Cultural Costumes and Racism: From Animal Crossing to Halloween
After having the relentless fashionista Gracie visit my town in Animal Crossing for the first time last week, it dawned on me how little clothing I owned to pass her rigorous checks. I was able to pull together enough flashy clothing to make it through and pass but in the process I was sent into a bit of a mayoral panic – after restlessly waiting for her to show up why hadn’t I prepared my wardrobes for each of her ten style themes? Why had I relied so much on QR codes and neglected the lovely Able sisters’ clothing store? Determined to be prepared for whatever Gracie would demand on her next visit, I added a trip to the clothing stores in town to my list of daily chores and have now began to accumulate bits and pieces of each theme. However, as I arrived every morning to a new rack of clothing I noticed that there was a certain shirt that would come around from time to time, which I assume has matching pants to go with it, that Mable assured me would make me look like a “chief,” referring, of course to the Native American figurehead. While I by no means think that Animal Crossing is being intentionally offensive (except for perhaps not allowing players to pick the skin tone of their character and reducing them to “tanning” in order to get any shade other than white, that’s just ridiculous), I was disappointed to see that my beloved game had fallen into the same streak of racial appropriation, tokenization, and race-based “Othering” that runs rampant during the Halloween season.
Like the “chief costume” found on the mannequins of the Able Sisters’ shop or the “Feather Hat” (clearly meant to be a Native American headdress) you can steal from a skeleton (another issue in and of itself) and equip in Don’t Starve (as well as in many other customizable image games), it isn’t hard to find culture and race based costumes available for sale in Halloween stores or online. Many stores may even have a whole section devoted to them: Asian, Middle Eastern, Native American, among others. These costumes, which are often based on harmful stereotypes or involve themes that are offensive or irreverent, portray minority cultures on a level with characters or creatures often made into Halloween costumes that are scary, mythical, or funny. This not only dehumanizes them and even in some cases denies their existence altogether, but continues to cement them as the “Other” or something different from the “normative” of society. We are encouraged to wear a costume of something that isn’t real on Halloween, donning the role to achieve mastery over its mystery, and when making a caricature out of a minority or PoC it reaffirms the power held by the person making the mockery.
This in mind, when a person with privilege dons a costume of those not in positions of power, they are also denying the realities that group of people might face and the effect that a misrepresentation of their culture might have on their sense of self. Given the continuous struggle for positive and proper representation in the media, when they are reduced to being seen as these stereotypes, it only further results in internalized societal discrimination. One of the most prominent examples of this comes from the creation of “sexy” or sexualized female versions of these costumes in such a way that it removes the struggle women of color face, particularly given sexual agency and notions of their sexual availability. For instance, the “Sexy Geisha” perpetuates Orientalist constructs of Asian exoticness and results in their oversexualization, emphasized by the costumes’ description of having “quiet sensuality” meant to “impress suitors” in a way that incorrectly reduces their role as an inherently sexual one. Furthermore, Native American women, who are more than twice as likely to be sexually assaulted than the national average and who have a one in three chance of being a victim of rape or attempted rape, are almost always the focus of “sexy” Halloween costumes: the “Pocahottie,” described by the allure of “going native,” the “Sexy Dream Catcher,” and the “Makin Reservations,” designed to “create smoke signals,” all of which directly contribute to indigenous rape culture by emphasizing their sexual availability. Though the overlaying of sexuality creates another dynamic , associating inherent eroticism with women of color, cultural costumes diminish that person’s humanity and identity.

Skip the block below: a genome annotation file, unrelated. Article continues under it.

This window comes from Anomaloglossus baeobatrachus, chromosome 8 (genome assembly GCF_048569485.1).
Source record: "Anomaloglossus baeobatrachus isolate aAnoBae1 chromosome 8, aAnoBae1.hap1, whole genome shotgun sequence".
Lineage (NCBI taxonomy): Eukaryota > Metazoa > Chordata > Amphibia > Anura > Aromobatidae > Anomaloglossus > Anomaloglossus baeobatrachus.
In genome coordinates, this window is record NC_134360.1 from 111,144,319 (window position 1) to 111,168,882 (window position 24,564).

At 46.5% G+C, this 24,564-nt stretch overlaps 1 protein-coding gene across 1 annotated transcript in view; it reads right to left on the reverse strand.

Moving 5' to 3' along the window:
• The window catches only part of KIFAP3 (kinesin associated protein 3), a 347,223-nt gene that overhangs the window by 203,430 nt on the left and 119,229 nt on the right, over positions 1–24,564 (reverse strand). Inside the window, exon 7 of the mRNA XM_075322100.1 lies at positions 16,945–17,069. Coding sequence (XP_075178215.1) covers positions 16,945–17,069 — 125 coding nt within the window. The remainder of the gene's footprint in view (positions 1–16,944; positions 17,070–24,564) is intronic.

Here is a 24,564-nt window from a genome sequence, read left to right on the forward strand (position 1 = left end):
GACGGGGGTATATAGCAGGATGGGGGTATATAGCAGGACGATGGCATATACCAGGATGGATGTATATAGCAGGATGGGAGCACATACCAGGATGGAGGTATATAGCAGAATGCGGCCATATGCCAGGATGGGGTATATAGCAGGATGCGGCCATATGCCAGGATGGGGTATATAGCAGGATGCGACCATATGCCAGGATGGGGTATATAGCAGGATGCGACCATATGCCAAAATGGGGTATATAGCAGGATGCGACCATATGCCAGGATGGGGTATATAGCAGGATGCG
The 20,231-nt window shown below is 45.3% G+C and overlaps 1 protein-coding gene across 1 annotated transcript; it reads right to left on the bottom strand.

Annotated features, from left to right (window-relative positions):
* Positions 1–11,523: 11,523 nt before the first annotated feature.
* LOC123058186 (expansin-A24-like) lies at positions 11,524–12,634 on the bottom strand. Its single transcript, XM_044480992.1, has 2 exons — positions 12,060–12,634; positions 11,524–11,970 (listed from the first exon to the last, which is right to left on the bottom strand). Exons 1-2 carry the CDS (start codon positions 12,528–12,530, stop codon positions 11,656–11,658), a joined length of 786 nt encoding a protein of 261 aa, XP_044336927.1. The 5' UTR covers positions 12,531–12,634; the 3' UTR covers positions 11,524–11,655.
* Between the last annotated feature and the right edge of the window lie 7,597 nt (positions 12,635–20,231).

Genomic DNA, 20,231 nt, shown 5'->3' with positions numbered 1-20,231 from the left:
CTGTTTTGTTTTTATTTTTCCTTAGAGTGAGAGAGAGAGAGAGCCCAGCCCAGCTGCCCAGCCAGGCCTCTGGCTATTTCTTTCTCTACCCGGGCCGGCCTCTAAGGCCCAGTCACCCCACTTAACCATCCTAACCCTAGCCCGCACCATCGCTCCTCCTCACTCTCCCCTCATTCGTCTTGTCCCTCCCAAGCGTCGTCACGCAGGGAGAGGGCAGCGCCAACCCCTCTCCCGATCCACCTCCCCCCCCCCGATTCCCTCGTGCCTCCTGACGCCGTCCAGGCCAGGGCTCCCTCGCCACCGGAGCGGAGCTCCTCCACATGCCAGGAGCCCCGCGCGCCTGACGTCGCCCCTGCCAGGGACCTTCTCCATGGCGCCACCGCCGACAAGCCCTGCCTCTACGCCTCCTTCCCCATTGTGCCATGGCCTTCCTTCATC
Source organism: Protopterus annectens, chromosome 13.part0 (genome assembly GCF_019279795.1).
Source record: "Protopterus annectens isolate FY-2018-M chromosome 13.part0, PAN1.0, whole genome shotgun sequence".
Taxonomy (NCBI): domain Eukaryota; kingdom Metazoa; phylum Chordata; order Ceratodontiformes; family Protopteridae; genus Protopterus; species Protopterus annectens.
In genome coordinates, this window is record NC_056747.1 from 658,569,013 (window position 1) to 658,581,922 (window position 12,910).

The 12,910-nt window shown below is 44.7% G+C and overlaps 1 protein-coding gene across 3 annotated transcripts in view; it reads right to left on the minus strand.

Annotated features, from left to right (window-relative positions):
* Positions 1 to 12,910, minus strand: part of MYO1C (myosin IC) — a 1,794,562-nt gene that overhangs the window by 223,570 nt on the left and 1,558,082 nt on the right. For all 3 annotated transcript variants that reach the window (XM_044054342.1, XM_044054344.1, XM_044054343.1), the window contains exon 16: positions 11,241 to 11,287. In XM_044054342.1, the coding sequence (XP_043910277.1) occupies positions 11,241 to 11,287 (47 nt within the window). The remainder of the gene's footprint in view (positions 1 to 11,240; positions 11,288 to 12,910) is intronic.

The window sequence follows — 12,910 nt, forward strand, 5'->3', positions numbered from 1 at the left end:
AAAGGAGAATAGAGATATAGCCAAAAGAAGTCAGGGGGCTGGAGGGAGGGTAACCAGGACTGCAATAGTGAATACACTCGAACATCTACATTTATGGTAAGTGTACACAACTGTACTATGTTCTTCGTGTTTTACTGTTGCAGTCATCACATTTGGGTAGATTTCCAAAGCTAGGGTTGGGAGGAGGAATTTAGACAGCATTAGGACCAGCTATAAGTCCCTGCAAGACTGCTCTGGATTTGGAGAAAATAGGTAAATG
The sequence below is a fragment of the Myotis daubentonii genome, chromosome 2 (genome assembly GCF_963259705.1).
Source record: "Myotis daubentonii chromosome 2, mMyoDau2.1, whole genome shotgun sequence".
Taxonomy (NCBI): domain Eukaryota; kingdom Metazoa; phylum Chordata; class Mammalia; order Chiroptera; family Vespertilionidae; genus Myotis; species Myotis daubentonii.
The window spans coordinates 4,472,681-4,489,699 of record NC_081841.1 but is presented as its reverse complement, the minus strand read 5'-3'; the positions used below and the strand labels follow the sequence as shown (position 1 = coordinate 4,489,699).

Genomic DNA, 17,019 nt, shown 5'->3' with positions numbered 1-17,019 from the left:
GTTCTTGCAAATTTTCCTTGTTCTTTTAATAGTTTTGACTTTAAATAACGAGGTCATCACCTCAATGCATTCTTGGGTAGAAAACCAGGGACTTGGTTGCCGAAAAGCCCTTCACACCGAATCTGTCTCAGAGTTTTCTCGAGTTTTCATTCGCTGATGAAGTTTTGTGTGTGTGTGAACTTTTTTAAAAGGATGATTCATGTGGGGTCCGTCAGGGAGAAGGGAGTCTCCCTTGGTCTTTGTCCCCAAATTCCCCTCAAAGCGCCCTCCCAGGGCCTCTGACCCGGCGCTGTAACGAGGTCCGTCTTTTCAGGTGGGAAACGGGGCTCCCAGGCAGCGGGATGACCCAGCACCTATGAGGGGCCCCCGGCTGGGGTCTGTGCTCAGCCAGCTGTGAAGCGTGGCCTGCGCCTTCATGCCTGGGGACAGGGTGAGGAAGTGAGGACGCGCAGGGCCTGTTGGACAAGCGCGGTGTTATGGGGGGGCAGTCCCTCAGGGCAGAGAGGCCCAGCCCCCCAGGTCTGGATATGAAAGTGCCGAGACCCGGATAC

It may be said that a costume might be trivial when compared with more blatant displays of racism, but it is nevertheless important to examine how this just further perpetuates the rhetoric of inequality. So be it this Halloween or in any game in which we encounter costumes that we, and that importantly includes children too, or our characters may don that may further marginalize it is important to consider how we might be contributing to a system that continues to perpetuate harm, one chief costume or plastic geisha wig at a time.